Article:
35 comments
ron_whittaker
ron_whittaker

Over 30 years ago, when a Systems Analyst, in a productive shop, we had many, many opportunities to 'prank someone'. Each took time, and creative energy. Let alone the risk of impacting a fellow worker, losing team trust and always looking over your own shoulder. I'm impressed by any pranks that take very little time, are not likely to 'hurt' and/or may educate - example 9: Hard drive transplant and 'Lock your PC'. What have you been coding your time to?

juliekimjoyce
juliekimjoyce

Back in the days of '79 -on a bank of monitors - just swapping the keyboard with the next one along was simple, but surprisingly effective ... (this to an individual who had taken the literal kettle lead home for his own personal kettle, leaving us with nothing - times were hard back then - oh, how we laughed.)

broeren79
broeren79

a nice one is always to use a 30-minute or so wav-file as the shutdown-sound win windows, especially for laptop-users. It is always interesting to see the difference in patience that some colleagues display.

colin
colin

Hark back to the days of windows 3.11.. If you had a startup sound it had to complete playing before relinquishing control back to the user. We added the 60 second orgasm scene from "When Harry met Sally" to our manager's desktop. As it happens he had 3 visiting managers from head office who ended up outside the office laughing so hard that one neatly wet himself.

duane
duane

Many years ago when the company I worked for was using Novell, our VP of Engineering who was fairly computer literate installed a screenaver on my workstation which was a topless woman and the image scrolled from her waist to her face and all points in between. The problem was that several women in our office came to my office to drop off paperwork and saw this screensaver in action. When I returned to the building I was ordered into the owner's office to explain how I could subject him to sexual discrimination charges. As I was being raked over the coals, the VP came forward and admitted that it was a prank and he didn't realize that maybe others would see his handywork before I did. This was about 20 years ago and I still remind him every once in a while.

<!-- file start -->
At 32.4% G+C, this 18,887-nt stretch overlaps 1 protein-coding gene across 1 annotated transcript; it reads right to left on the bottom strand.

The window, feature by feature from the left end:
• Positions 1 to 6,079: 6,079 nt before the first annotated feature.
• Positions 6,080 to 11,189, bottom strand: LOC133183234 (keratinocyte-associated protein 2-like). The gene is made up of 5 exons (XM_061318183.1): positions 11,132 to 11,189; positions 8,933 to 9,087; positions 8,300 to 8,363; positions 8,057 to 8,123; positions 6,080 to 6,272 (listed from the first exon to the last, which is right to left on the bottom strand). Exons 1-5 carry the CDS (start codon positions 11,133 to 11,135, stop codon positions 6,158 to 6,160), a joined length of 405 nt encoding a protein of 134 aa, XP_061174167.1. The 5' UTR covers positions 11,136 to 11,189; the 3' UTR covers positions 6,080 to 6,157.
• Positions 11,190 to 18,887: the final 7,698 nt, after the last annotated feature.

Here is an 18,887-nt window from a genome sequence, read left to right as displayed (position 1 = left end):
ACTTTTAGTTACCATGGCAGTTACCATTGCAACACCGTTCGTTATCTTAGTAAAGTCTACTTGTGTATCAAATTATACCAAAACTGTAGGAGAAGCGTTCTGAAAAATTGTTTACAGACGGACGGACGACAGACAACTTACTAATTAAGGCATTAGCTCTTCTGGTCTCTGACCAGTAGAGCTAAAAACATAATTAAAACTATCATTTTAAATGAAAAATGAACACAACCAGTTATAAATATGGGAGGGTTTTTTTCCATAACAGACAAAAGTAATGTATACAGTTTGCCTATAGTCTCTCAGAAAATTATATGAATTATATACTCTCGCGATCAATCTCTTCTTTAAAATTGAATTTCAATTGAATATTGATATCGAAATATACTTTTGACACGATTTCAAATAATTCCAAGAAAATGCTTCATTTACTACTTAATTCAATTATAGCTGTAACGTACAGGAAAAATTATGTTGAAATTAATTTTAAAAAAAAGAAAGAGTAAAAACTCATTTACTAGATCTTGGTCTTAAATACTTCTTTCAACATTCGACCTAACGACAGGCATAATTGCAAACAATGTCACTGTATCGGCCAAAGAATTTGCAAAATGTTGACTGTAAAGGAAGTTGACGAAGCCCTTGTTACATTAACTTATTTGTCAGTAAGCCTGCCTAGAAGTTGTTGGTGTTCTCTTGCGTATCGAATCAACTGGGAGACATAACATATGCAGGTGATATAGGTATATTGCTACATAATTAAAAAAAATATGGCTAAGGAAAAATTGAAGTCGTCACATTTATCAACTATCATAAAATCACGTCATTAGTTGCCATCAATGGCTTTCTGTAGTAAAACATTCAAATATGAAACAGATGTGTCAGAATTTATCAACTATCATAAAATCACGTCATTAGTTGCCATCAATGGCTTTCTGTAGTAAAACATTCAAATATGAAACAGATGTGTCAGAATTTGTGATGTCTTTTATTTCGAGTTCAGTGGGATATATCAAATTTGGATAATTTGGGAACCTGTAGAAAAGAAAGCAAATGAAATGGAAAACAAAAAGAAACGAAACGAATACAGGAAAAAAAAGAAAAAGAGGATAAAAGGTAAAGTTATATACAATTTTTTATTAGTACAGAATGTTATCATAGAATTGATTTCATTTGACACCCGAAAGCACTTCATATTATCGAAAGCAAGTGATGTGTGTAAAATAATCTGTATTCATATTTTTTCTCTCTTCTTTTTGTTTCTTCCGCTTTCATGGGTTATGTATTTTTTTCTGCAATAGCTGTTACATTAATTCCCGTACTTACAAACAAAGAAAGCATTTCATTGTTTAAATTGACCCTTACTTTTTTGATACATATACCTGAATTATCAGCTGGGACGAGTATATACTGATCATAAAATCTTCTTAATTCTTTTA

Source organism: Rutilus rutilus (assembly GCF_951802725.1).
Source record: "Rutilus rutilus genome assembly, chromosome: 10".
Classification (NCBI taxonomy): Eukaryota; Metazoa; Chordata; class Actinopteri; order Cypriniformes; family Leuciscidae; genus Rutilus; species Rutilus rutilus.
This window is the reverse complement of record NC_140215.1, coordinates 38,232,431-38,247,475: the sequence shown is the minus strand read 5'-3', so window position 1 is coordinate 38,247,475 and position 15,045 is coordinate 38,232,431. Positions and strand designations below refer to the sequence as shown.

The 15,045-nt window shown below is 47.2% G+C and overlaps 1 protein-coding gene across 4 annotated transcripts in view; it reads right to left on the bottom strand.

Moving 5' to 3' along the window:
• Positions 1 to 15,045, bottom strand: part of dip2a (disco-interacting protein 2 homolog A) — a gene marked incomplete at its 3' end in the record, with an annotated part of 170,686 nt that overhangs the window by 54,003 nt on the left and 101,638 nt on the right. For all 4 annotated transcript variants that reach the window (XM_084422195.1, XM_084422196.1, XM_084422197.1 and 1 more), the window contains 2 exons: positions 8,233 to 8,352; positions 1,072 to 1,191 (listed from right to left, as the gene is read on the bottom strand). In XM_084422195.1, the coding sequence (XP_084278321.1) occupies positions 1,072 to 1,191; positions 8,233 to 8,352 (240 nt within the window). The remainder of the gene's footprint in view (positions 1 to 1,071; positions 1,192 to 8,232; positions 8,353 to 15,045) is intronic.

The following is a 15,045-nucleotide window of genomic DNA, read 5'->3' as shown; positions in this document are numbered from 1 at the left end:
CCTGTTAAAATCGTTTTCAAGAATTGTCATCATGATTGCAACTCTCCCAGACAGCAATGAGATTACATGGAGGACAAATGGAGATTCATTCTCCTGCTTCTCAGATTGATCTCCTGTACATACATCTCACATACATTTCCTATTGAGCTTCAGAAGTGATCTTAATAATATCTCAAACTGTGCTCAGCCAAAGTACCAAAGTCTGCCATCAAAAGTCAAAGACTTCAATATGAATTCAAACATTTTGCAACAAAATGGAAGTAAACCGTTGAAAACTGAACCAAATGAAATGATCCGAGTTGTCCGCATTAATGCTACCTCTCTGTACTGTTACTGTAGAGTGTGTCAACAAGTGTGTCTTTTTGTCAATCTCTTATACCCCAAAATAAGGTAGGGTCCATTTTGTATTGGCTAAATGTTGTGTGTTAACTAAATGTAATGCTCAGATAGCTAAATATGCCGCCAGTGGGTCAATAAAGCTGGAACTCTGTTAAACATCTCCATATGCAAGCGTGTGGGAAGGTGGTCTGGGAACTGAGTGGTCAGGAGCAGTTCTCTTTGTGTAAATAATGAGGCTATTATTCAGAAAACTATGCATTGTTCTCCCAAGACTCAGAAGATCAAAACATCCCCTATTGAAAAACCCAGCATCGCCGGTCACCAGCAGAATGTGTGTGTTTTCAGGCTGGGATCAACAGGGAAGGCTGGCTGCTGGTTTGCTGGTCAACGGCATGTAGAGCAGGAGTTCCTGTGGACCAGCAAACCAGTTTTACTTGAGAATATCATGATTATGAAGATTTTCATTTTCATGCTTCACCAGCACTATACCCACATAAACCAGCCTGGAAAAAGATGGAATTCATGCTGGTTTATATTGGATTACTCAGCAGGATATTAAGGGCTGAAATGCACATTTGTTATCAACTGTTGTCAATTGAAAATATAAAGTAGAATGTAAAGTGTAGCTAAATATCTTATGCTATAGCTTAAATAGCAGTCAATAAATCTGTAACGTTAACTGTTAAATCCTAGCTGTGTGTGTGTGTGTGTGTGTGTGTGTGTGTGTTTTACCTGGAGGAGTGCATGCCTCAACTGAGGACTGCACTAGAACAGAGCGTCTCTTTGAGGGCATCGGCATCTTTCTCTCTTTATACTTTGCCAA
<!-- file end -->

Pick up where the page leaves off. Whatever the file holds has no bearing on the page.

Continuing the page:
t.doel
t.doel

I workin Holand for a Dutch company. I am Welsh. I have a colleague who lives in London and is English. Needless to say we are at each other, especially during rugby season. All in good fun ofcourse. So one day he made this remark about us Welsh. So I decided to take action. I created an OU especially for him and set a few policies. The best one was that whenever he wanted to log on he had to press ctrl+alt+delete he would get a popup saying: "Wales rules, England really sucks. If you agree to this statement, please click OK". There was no other option for him than to click OK or else he just couldn't log on. I promised him I would get rid of that message if he wore something Welsh to a rugby match. He has a few Welsh friends who are still laughing. This was just one of the things he had to endure. Ofcourse he is a really cool guy and we still join eachother for a few pints now and then :)